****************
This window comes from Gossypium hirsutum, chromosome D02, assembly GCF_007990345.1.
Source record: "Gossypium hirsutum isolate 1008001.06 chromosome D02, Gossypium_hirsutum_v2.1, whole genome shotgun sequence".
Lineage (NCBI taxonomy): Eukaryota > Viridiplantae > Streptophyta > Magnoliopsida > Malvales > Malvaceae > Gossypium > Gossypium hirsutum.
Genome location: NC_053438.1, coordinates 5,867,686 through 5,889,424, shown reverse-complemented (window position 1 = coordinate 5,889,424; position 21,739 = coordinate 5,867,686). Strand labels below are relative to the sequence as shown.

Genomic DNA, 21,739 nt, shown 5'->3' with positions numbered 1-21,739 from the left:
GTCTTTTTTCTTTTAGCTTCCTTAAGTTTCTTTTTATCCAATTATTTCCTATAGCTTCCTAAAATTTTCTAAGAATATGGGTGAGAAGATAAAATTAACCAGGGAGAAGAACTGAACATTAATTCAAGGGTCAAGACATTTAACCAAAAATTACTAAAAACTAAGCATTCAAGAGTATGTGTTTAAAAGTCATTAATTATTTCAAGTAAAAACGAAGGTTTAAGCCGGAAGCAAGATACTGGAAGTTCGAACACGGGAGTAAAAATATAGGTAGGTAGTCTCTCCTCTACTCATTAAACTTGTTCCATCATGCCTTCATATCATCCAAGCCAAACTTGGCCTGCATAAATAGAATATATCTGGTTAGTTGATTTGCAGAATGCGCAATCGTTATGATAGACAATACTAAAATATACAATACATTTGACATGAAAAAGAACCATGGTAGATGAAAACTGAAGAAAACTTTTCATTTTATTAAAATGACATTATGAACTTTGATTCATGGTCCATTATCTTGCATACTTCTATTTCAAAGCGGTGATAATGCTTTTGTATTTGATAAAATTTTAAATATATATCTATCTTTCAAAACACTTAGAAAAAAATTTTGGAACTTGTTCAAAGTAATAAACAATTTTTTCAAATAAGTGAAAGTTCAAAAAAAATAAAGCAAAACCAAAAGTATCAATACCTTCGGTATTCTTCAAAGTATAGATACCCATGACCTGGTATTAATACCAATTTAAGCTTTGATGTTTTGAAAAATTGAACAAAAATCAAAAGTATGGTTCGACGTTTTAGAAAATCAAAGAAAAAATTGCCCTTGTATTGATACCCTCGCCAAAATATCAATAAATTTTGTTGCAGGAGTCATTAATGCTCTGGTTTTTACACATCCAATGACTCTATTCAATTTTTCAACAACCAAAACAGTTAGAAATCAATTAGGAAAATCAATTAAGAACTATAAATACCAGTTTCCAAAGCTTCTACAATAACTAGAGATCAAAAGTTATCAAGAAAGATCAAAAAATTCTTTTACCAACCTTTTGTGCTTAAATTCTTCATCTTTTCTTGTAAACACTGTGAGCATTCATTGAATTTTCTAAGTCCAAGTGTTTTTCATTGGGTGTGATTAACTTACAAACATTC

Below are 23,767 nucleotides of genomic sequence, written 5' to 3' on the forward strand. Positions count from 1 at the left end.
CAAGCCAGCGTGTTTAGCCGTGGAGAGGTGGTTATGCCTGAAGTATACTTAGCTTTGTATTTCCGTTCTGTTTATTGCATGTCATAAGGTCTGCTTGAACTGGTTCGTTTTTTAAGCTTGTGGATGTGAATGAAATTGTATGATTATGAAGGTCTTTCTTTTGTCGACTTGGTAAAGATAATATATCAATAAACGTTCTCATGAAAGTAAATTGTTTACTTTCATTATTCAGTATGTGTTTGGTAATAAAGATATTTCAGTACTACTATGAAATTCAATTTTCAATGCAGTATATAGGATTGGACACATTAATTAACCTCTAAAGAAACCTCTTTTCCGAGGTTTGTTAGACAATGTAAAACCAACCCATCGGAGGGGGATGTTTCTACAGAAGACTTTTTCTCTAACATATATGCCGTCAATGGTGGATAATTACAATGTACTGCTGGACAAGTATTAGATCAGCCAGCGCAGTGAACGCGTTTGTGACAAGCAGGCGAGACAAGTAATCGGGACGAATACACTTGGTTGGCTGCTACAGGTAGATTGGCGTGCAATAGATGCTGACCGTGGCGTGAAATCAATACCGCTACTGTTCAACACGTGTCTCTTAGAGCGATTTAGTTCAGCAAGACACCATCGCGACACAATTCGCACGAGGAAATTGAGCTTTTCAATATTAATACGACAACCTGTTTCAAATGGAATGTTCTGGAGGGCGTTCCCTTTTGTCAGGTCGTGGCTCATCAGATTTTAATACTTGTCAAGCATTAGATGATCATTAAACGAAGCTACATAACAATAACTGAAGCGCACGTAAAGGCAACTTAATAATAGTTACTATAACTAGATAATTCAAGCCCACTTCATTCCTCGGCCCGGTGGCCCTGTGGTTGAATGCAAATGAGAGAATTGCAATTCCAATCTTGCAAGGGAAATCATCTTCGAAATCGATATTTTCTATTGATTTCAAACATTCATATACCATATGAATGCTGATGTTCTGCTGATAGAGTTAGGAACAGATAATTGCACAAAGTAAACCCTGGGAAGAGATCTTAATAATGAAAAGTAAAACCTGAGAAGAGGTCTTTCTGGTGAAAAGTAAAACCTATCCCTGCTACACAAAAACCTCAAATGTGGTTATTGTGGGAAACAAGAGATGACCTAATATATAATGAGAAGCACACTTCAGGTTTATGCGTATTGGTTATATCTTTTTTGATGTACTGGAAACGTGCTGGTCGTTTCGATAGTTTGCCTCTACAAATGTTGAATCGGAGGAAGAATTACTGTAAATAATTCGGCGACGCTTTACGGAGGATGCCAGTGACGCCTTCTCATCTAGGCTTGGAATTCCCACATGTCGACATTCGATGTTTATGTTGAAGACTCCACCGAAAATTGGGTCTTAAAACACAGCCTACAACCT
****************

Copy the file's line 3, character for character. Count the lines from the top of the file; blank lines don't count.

Lineage (NCBI taxonomy): Eukaryota > Viridiplantae > Streptophyta > Magnoliopsida > Malvales > Malvaceae > Gossypium > Gossypium hirsutum.